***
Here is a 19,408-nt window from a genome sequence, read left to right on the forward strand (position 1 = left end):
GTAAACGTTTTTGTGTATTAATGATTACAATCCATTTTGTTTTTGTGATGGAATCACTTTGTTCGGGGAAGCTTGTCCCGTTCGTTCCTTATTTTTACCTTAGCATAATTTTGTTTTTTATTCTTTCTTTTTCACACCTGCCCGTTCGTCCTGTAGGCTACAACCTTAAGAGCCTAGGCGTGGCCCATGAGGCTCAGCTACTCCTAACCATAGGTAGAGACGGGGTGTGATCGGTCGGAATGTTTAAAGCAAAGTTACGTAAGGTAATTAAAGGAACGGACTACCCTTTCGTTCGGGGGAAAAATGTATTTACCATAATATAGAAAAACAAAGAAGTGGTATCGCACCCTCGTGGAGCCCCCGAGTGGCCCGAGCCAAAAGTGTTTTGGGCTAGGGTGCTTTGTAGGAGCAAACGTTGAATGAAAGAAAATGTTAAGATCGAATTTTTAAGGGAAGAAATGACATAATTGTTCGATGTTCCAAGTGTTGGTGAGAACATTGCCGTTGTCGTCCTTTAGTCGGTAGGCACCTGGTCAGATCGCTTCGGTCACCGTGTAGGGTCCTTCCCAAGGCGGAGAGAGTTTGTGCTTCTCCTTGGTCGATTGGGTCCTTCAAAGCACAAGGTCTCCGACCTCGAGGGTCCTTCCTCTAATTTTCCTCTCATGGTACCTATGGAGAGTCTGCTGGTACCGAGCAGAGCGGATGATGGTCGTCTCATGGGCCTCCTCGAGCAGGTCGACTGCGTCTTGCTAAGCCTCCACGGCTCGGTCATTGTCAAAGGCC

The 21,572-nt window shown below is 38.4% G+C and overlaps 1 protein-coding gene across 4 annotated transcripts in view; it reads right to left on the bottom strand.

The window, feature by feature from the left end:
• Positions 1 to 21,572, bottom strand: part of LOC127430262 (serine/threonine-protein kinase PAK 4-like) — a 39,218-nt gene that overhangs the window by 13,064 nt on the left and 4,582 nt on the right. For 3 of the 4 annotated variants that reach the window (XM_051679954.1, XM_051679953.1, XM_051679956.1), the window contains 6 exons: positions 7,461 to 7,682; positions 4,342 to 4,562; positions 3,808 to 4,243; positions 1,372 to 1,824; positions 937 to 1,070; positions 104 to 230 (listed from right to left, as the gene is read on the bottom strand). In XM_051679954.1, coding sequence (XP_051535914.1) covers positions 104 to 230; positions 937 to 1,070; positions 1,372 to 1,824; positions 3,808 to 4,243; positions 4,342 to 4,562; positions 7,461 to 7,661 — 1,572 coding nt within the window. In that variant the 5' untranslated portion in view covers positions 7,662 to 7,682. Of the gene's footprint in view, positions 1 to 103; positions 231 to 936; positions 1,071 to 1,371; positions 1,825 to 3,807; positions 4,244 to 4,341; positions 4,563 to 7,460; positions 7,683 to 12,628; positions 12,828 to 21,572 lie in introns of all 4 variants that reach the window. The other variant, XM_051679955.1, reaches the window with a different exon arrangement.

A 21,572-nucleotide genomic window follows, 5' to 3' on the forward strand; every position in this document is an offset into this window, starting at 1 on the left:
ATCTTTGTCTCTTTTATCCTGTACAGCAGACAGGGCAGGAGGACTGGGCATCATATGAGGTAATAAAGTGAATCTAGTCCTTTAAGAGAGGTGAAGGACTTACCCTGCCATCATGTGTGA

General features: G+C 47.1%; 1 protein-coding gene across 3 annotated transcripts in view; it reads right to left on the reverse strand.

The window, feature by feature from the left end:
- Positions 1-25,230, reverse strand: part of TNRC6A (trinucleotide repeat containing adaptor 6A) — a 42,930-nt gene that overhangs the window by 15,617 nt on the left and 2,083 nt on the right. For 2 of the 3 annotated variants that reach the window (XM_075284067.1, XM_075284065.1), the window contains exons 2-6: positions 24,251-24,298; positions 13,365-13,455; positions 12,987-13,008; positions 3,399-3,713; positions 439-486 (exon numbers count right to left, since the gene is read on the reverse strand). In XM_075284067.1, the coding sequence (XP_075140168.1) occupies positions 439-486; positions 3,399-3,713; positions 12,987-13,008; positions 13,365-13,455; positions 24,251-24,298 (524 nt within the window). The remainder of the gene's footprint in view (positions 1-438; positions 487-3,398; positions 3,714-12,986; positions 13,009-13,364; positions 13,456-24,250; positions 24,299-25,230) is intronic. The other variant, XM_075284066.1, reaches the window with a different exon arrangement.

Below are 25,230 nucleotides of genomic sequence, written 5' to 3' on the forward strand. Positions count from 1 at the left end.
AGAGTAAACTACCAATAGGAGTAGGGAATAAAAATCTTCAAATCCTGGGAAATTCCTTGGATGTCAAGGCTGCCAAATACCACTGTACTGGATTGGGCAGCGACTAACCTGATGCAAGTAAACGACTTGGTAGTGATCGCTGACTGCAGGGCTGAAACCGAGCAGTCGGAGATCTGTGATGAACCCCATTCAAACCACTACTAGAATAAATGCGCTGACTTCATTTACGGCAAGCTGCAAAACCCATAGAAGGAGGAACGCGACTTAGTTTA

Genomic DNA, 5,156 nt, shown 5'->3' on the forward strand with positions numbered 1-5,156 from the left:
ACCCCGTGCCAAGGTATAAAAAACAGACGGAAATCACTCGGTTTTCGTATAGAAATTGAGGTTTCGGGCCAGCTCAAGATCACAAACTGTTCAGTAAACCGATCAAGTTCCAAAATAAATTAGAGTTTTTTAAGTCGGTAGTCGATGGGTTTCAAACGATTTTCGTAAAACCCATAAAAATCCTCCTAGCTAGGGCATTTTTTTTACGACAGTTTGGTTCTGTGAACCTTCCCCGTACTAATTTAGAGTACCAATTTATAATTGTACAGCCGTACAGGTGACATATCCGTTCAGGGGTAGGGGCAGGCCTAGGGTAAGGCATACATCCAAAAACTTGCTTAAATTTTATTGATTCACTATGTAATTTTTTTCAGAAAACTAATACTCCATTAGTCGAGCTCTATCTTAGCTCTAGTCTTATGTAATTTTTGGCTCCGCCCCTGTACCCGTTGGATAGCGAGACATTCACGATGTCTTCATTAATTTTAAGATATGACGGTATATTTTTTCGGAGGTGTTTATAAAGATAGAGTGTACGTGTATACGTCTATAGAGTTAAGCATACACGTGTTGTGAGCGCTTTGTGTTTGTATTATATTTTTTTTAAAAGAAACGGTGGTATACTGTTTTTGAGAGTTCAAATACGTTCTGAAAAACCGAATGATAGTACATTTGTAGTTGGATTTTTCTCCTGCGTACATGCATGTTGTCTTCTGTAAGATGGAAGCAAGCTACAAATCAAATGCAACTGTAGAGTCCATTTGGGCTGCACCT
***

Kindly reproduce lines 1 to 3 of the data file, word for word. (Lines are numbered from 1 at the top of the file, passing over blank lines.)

Here is a 19,408-nt window from a genome sequence, read left to right on the forward strand (position 1 = left end):
GTAAACGTTTTTGTGTATTAATGATTACAATCCATTTTGTTTTTGTGATGGAATCACTTTGTTCGGGGAAGCTTGTCCCGTTCGTTCCTTATTTTTACCTTAGCATAATTTTGTTTTTTATTCTTTCTTTTTCACACCTGCCCGTTCGTCCTGTAGGCTACAACCTTAAGAGCCTAGGCGTGGCCCATGAGGCTCAGCTACTCCTAACCATAGGTAGAGACGGGGTGTGATCGGTCGGAATGTTTAAAGCAAAGTTACGTAAGGTAATTAAAGGAACGGACTACCCTTTCGTTCGGGGGAAAAATGTATTTACCATAATATAGAAAAACAAAGAAGTGGTATCGCACCCTCGTGGAGCCCCCGAGTGGCCCGAGCCAAAAGTGTTTTGGGCTAGGGTGCTTTGTAGGAGCAAACGTTGAATGAAAGAAAATGTTAAGATCGAATTTTTAAGGGAAGAAATGACATAATTGTTCGATGTTCCAAGTGTTGGTGAGAACATTGCCGTTGTCGTCCTTTAGTCGGTAGGCACCTGGTCAGATCGCTTCGGTCACCGTGTAGGGTCCTTCCCAAGGCGGAGAGAGTTTGTGCTTCTCCTTGGTCGATTGGGTCCTTCAAAGCACAAGGTCTCCGACCTCGAGGGTCCTTCCTCTAATTTTCCTCTCATGGTACCTATGGAGAGTCTGCTGGTACCGAGCAGAGCGGATGATGGTCGTCTCATGGGCCTCCTCGAGCAGGTCGACTGCGTCTTGCTAAGCCTCCACGGCTCGGTCATTGTCAAAGGCC

The 21,572-nt window shown below is 38.4% G+C and overlaps 1 protein-coding gene across 4 annotated transcripts in view; it reads right to left on the bottom strand.